I was looking to boost my home security by adding window sensors. Something small and obscure so it would not stand out. I landed on this axGear sensor unit. It is small (70 mm x 20 mm). However, there was only one problem – it comes with proprietary software that I’m not sure I can trust. I also intended to integrate it with the ecosystem of devices I’ve created which I manage using Blynk. Of course I knew this going in and fully expected to hack it apart to make something that would work and probably break things in the process.

Most of these devices are based on a simple principle. They comprise of a simple circuit that uses a reed switch (or similar) that is triggered by a separate magnetic unit when a window is opened. In this case – and this is key to the idea of ultra low power – the reed switch is “normally closed” meaning when there is no magnet nearby the reed switch closes and powers up the unit which then triggers an alert. When the window is closed, the magnet holds the reed switch open, and no power is provided. This is why batteries last so long in these things. In this case, the unit would last as long as the batteries could sitting idle – likely many years. Now of course we all know that’s not quite true as this window will be open at times to let fresh air in etc…

Here’s the innards of the stock unit. Key components are an ESP8266 (TYWE3S branded), the reed switch, a reset button (other side), some caps and resistors. There was also an 8-pin IC that conveniently had the main part # ground off (hmm?). I suspect it’s job was to trigger certain power states, led status and the reset feature. The TYWE3S pinouts are similar to the ESP12 module.

My original intent was to use the circuit above and bypass some parts of it. However, after unsuccessful attempts at trying to program the ESP on-board, I gave up and decided to remove it and instead used my ESP programmer. I also didn’t need all the extra circuitry as my design was much more simple. I’m kicking myself a little here as I have dabbled in the ESP world for years and always went to the pre-built units (e.g. NodeMCU) as it seemed too difficult to program these suckers alone. Now that I have an ESP Programmer, I have a path forward for future projects.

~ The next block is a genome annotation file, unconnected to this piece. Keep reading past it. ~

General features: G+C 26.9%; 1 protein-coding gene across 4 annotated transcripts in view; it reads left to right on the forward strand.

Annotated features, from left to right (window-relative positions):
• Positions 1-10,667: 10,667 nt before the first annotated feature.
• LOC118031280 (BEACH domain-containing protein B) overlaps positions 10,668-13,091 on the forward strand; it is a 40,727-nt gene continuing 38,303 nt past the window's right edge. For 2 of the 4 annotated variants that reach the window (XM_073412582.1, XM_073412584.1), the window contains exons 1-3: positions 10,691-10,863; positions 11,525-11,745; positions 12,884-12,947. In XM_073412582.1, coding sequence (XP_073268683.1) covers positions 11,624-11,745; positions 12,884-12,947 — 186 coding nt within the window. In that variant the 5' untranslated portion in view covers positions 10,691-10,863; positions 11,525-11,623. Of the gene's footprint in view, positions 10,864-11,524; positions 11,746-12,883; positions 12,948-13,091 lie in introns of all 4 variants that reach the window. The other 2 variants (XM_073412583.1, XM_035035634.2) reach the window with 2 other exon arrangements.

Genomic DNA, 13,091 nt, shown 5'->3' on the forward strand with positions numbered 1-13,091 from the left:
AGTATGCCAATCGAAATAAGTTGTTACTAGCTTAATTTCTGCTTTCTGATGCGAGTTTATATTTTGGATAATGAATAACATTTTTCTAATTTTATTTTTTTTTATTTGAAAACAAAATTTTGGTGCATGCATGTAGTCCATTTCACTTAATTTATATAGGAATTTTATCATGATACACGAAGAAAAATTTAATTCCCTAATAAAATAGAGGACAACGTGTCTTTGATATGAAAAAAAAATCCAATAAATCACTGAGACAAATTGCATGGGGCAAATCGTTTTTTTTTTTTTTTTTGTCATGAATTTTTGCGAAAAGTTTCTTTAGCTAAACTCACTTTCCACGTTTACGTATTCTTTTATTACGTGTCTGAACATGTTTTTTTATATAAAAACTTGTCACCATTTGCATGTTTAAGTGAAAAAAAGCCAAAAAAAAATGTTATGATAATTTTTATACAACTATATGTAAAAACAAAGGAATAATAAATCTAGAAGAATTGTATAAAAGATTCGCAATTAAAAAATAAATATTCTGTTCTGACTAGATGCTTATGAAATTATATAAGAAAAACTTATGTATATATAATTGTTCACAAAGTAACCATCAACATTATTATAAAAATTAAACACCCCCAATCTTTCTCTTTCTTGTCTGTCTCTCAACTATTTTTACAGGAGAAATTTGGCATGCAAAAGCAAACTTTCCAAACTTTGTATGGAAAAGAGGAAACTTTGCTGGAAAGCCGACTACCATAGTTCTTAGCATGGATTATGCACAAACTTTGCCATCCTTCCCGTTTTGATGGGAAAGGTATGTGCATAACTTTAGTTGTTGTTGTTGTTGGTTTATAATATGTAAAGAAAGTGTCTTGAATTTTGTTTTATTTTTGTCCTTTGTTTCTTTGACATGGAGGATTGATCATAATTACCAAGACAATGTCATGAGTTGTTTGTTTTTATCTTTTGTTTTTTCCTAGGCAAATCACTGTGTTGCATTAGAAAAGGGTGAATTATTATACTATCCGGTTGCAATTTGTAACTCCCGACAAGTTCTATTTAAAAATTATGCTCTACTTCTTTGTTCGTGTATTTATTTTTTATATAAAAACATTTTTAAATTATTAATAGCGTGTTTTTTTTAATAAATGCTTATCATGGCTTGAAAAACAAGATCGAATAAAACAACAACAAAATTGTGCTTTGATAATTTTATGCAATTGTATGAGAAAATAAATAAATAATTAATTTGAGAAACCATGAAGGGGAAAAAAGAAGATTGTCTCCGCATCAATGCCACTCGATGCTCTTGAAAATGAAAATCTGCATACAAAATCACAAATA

AxGear with main circuit board cut away

Poking around the main circuit board, I couldn’t figure out what it all does and didn’t need the stuff anyway. The goal was to use a very simple circuit with power directly to the ESP with the reed switch in between. It would be powered down until the window opens. When this happens, the magnet is removed, closing the reed switch which powers up the ESP allowing it to send a notification to my phone via Blynk. It then waits for 60 seconds (can be extended via Blynk) for OTA if I want to update the code, then goes to deep sleep (while the window remains open). Then powers down when the window is closed again. KISS principle. I love magnetism! One of the greatest mysteries of our universe!

About OTA… Knowing that once soldered up, it would be hard (who am I kidding) very frustrating to make changes to code later, I decided to integrate OTA code updates to it. This was pretty straight forward. The only trick was to delay the unit going into deep sleep long enough to allow time to power it up and upload code. I decided on a 1 minute delay. In order to upload changes, I just have to go open the window, wait about 2-5 seconds for the ESP to get onto the network, then trigger the upload via OTA (btw, here’s a tip on stylizing your OTA form).

About that reed switch…. Well, I had planned to use the original (it’s hard to find Normally Closed ones!). While poking around the original board I accidentally smashed the reed switch. Side note: I have trashed so many of these in the past and it baffles me why they are still made out of fragile glass. Where’s Dupont in all this? How about some Gorrilla Glass versions! I’d pay the extra for it! It’s not the 1920‘s anymore… </rant off> 🙂

So I took to Ali to order some new reed switches (getting 10 this time!). Pay attention now – most reed switches are of the normally open type “NO”. This project needs a normally closed “NC” version. Searches will yield a version that has 2 leads coming out one side and are sold as both NO and NC. Fine. Just cut one lead once it’s all wired up. I also found some that appear to have a plastic casing (likely over the glass), but could not tell from the images. Anyway, since I didn’t need the original circuit, I cut away most of the board leaving the battery connector section.

The finished unit with NC Reed Switch

Here’s the bare minimum circuit to power up an ESP into boot mode (I know, it could probably use a CAP btw VCC and GND):

  • GPIO 15 >> 10K >> GND
  • EN (CH_PD) >> 10K >> VCC (3.3V in this case)
  • GND >> Batt – and VCC >> Batt +
  • VCC to A0 (for reading battery voltage)